Configuring Terminologue

  • GitHub

Much of the behaviour of your Terminologue installation can be configured by editing the file siteconfig.json. This document explains what all the settings mean. Note: you need to restart the application every time you make changes.


"readonly": false

You can use this setting to switch your installation into read-only mode, for example, while you're doing server maintenance. Any publicly accessible parts of the website will still be available, including any publicly visible termbases, but users will not be able to log in, and those who are logged in already will not be able to save anything. A small 'read-only' caption will be shown beside the Terminologue logo on each page to communicate this to users.


"baseUrl": "http://localhost/",
"rootPath": "/",
"port": 80

baseUrl is the URL at which your installation is accessible to the public. In production mode you will want to change this into a real, publicly visible URL such as https://terminologue.mycompany.com/.

The path part of the URL, such as /, needs to be included as part of baseUrl and given separately as rootPath. For example, if your installation is available to the public under the URL http://www.mycompany.com/terminologue/, then you should have:

"baseUrl": "http://www.mycompany.com/terminologue/",
"rootPath": "/terminologue/"

If your URL contains anything other than the default HTTP port then, again, the port should be included in baseUrl and given separately as port.


"dataDir": "../data/"

This is the path to the data directory (where Terminologue keeps all its databases), relative to the website directory.


"admins": ["root@localhost"]

These are the login names of 'superusers' - users who have special privileges in this Terminologue installation. The special privileges are: you have full, writable access to everything in every termbase and you see a link on the home to a section of Terminologue where you can administer user accounts.


"trackingCode": ""

If you want to use a service like Google Analytics or StatCounter to collect statistics about website traffic, you can put the HTML code here and Terminologue will insert it at the end (before </body>) of every publicly visible HTML page.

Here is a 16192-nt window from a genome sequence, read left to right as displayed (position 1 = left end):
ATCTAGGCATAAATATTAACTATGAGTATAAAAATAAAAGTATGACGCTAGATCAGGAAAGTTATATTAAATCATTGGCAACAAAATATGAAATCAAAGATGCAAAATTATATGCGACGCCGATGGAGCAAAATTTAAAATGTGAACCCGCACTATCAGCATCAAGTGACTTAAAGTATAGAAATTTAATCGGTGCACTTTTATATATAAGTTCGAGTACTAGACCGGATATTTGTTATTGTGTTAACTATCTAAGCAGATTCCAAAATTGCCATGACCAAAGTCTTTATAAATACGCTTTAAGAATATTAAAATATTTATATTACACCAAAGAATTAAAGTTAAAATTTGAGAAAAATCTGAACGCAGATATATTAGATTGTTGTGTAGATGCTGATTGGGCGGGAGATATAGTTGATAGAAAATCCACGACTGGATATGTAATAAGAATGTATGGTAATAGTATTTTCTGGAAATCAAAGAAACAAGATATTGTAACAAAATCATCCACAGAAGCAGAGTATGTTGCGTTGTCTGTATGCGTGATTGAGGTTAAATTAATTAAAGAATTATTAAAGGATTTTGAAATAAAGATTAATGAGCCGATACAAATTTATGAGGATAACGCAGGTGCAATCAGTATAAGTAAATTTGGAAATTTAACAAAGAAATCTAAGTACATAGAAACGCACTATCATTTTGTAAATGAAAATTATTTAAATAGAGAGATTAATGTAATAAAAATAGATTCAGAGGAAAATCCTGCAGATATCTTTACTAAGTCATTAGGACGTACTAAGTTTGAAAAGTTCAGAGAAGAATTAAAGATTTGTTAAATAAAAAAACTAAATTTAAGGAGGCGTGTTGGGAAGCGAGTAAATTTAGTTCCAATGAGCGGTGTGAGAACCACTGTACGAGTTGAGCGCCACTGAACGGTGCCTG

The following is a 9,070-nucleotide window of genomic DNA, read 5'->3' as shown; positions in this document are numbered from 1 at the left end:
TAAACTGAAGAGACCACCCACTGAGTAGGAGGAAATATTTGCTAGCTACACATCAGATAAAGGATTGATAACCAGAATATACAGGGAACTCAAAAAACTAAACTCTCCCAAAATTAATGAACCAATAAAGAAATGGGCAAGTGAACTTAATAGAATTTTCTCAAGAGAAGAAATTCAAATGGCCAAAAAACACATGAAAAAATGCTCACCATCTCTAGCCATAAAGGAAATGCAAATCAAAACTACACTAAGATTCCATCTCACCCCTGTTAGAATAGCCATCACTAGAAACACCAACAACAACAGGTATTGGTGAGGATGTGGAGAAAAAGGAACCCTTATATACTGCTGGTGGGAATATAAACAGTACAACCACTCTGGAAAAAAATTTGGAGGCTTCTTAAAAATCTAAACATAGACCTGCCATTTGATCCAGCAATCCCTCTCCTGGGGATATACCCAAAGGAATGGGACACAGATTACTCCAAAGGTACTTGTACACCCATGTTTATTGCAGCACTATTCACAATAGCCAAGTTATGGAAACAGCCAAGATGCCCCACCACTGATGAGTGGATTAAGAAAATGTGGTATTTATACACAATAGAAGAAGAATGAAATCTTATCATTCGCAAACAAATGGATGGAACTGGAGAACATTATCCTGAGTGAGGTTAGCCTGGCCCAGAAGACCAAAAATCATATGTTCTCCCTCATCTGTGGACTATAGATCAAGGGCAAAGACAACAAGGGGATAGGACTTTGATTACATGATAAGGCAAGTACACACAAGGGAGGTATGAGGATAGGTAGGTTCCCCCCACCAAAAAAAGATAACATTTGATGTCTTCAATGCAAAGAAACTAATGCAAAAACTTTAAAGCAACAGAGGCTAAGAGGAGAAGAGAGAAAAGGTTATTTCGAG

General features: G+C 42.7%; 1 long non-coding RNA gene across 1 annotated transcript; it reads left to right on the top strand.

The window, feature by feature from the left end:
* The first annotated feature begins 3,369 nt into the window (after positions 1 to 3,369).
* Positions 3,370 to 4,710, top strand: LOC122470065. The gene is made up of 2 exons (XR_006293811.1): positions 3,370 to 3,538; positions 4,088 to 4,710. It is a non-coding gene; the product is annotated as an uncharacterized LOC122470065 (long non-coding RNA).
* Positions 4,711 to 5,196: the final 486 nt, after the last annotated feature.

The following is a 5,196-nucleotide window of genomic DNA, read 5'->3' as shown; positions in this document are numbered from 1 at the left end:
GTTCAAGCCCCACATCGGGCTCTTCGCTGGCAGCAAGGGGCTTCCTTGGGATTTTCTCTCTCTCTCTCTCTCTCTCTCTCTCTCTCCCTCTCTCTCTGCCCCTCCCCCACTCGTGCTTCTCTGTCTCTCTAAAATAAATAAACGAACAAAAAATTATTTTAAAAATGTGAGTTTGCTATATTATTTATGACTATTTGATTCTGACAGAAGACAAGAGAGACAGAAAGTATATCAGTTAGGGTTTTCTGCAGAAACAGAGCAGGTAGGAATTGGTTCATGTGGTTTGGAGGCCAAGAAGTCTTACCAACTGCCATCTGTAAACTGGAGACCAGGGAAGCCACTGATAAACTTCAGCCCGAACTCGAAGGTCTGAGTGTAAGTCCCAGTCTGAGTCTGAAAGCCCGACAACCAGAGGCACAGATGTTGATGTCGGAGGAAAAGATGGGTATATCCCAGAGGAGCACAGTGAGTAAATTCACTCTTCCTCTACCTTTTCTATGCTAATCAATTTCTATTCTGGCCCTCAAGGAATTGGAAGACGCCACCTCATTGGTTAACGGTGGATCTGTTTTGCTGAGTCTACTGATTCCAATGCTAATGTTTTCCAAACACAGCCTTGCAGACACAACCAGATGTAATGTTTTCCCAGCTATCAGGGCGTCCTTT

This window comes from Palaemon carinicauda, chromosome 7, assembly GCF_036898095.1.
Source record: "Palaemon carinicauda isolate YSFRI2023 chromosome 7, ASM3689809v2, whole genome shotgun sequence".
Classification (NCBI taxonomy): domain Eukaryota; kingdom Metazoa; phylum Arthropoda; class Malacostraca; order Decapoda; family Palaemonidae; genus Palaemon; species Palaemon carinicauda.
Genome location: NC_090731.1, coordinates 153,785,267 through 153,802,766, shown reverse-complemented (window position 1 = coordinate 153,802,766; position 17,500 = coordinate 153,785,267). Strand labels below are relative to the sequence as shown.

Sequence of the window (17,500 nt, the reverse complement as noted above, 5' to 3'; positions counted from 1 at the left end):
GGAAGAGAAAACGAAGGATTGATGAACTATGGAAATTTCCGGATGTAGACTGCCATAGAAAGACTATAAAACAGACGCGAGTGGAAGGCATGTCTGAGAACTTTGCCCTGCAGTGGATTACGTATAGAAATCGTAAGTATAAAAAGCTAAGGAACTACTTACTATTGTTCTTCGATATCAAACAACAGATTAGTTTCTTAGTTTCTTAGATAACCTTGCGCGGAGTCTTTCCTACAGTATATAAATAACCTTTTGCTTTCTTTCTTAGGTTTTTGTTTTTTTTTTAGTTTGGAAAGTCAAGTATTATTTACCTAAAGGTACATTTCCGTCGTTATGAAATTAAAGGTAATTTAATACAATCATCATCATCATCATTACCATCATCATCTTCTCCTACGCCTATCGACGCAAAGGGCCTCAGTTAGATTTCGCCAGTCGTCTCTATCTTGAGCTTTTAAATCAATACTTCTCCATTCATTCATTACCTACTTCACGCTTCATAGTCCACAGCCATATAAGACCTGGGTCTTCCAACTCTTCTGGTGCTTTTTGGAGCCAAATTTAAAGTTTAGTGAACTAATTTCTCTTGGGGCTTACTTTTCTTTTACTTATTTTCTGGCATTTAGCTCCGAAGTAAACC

"uilangs": [
  {"abbr": "en", "caption": "English"},
  {"abbr": "ga", "caption": "Gaeilge"},
  {"abbr": "cs", "caption": "česky"},
  {"abbr": "sv", "caption": "svenska"}
],
"uilangDefault": "en"

These are the UI languages that appear in the language switcher widget at the top right corner of every screen, and the default language used for new users. You can use these settings to change the default language, to change the order of languages in the switcher widget, or to disable some languages.

For every UI language listed here, the following things need to exist:

  • A file containing localized strings for the Screenful library, such as website/libs/screenful/screenful-loc-en.js.
  • A file containing Terminologue-specific localized strings, such as website/localizer/en.js.

Therefore, if you want to add a new language, these are the things you need to supply. If you are localizing Terminologue into a new language, please consider sharing it with the world by submitting it to Terminologue's repository (as a pull request).


"welcome": {
  "en": "<div class='intro'>Welcome to <strong>Terminologue</strong>...",
  "ga": "<div class='intro'>Fáilte go <strong>Terminologue</strong>...",
  "cs": "<div class='intro'>Vítá vás <strong>Terminologue</strong>...",
  "sv": "<div class='intro'>Välkommen till <strong>Terminologue</strong>..."
}

This is the welcome message that appears on the home page. There has to be one for every UI language.


"mailconfig": {"host": "localhost", "port": 465, "secure": false, "from": "noreply@localhost"}

When users sign up for accounts in Terminologue, ask to retrieve forgotten passwords and so on, Terminologue sends confirmation emails using this SMTP server.

If these settings are missing or invalid, nothing terrible will happen, Terminologue will operate as normal (except that no e-mails will be sent).


"licences": {
  "cc-by-4.0": {
    "title": "Creative Commons Attribution 4.0 International",
    "url": "https://creativecommons.org/licenses/by/4.0/",
    "icon": "furniture/lic-cc-by.png"
  },
  "cc-by-sa-4.0": {
    "title": "Creative Commons Attribution Share-Alike 4.0 International",
    "url": "https://creativecommons.org/licenses/by-sa/4.0/",
    "icon": "furniture/lic-cc-by-sa.png"
  },
  "odbl-1.0": {
    "title": "Open Database Licence 1.0",
    "url": "https://opendatacommons.org/licenses/odbl/summary/",
    "icon": "furniture/lic-opendata.png"
  }
}

These are the licences under which users can make a termbase available to the public. When a user makes a termbase publicly visible, they will have to choose one of these.


"defaultAbc": [
  ["a", "á", "à", "â", "ä", "ă", "ā", "ã", "å", "ą", "æ"],
  ["b"],
  ["c", "ć", "ċ", "ĉ", "č", "ç"],

  ...

  ["x"],
  ["y", "ý", "ỳ", "ŷ", "ÿ"],
  ["z", "ź", "ż", "ž"]
]

The default alphabetical order. Terminologue will use this if a user has not specified a different listing order for a language in their termbase.


"propagatorMsSqlConnectionStrings": {
  "mytermbase": "Server=localhost\\SQLEXPRESS;Database=mydatabase;User Id=myname;Password=mypassword"
}

This is a feature that lets you configure specific termbases so that all changes users make to them are immediately propagated into another database in Microsoft SQL Server. The key (such as mytermbase) is the name of the termbase in Terminologue and the value is a connection string for the Microsoft SQL Server database.

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